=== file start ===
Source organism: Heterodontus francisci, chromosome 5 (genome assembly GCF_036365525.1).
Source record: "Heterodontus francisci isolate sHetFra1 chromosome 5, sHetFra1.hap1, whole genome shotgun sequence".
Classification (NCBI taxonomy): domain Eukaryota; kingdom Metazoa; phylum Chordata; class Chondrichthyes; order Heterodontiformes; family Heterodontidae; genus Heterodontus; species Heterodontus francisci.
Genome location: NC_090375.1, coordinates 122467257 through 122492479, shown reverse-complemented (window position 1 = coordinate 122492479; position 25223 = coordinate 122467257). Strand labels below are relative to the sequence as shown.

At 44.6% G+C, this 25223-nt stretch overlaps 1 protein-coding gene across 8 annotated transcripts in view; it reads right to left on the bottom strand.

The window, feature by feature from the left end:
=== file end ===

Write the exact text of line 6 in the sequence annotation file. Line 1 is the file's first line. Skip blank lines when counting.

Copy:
The window, feature by feature from the left end: